Jihad as a misunderstanding
I’m finishing up writing a book on Islam and science. While working on it, I collected an awful lot of stuff that I can’t use. This quotation, for example, discussing the early conquests of the Islamic Empire:
Now they had, by the order of God, to make Islam known to the outside world, but there was no telecommunication system or press or any other mass medium of communication. There was only one course to take, namely, personal and direct contacts, which meant that they had to cross the borders. But they could not do that in small or unarmed groups. So they had to move in large protected groups which must have appeared like an army, but was not an army in the real sense. [Hammudah Abdalati, Islam in Focus (Riyadh: World Assembly of Muslim Youth, n.d.)]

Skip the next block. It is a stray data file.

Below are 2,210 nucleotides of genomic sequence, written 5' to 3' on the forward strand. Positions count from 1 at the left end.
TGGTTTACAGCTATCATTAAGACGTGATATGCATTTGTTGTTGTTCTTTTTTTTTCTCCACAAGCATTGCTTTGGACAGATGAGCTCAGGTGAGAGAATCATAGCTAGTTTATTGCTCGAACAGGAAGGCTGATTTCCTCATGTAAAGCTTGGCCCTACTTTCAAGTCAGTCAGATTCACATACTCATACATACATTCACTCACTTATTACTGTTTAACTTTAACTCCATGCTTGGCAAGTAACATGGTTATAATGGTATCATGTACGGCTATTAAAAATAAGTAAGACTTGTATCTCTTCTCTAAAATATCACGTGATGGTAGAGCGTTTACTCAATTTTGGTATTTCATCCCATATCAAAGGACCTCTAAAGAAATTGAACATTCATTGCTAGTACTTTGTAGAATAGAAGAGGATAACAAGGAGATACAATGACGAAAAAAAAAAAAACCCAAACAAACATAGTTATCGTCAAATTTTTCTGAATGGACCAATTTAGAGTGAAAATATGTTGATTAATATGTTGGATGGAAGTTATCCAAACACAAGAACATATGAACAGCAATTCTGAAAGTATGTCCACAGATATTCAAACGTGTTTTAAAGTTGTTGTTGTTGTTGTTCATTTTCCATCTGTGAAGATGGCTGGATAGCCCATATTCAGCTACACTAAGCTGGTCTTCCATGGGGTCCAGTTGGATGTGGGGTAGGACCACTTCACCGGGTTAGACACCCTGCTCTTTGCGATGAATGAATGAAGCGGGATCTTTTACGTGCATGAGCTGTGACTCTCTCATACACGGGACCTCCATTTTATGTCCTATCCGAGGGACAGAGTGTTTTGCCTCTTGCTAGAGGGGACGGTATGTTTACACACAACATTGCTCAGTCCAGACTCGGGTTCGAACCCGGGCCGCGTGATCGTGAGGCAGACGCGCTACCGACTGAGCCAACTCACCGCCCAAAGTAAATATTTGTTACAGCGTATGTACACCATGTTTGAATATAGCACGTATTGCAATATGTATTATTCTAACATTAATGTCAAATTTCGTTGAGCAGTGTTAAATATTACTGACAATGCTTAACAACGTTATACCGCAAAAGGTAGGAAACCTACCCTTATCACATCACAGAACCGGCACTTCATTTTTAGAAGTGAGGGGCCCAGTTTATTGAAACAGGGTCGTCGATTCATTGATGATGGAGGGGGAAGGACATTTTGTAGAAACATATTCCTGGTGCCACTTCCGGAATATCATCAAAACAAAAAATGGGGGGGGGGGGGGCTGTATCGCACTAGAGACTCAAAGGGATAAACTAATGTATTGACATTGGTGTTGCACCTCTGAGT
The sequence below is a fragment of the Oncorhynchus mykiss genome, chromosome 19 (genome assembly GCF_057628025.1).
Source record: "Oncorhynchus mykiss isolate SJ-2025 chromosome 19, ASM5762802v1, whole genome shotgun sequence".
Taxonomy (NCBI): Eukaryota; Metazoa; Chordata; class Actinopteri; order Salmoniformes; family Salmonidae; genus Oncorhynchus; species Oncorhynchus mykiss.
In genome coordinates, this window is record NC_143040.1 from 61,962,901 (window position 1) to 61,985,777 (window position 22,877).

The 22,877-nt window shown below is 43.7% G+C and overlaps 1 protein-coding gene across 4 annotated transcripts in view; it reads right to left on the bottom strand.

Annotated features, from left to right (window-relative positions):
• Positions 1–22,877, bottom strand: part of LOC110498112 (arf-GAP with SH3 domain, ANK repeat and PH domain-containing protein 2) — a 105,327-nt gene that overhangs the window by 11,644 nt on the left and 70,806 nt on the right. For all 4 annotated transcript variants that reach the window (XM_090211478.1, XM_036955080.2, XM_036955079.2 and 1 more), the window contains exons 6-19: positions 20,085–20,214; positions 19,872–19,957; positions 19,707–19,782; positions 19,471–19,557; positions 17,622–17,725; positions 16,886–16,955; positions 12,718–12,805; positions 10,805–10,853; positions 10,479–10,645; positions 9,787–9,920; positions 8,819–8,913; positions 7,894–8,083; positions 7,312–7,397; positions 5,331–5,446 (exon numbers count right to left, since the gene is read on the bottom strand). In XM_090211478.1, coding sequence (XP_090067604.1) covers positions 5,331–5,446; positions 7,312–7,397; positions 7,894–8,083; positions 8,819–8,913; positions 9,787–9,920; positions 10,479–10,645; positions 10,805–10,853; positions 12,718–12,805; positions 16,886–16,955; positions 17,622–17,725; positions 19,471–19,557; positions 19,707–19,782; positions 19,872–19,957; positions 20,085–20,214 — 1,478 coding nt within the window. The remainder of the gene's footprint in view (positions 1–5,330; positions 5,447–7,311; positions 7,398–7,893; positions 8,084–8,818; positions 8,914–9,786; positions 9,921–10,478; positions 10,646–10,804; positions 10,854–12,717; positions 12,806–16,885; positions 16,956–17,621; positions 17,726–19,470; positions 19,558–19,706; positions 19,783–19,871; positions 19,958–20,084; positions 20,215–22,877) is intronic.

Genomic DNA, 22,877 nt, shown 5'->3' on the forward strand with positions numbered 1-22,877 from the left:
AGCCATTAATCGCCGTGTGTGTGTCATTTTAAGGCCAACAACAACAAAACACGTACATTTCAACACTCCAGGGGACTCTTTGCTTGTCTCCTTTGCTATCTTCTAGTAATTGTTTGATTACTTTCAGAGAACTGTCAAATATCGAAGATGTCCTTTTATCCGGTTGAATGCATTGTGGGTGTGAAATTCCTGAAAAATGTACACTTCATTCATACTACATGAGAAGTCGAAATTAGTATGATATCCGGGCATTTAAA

All that business that looked like holy war and conquest in the early centuries — just a misunderstanding, see?
I guess that’s one way to maintain the myth that the conquered peoples uniformly “chose Islam.” On the other hand, at least Abdalati is embarrassed by the notion of jihad and conquest, which isn’t a bad thing…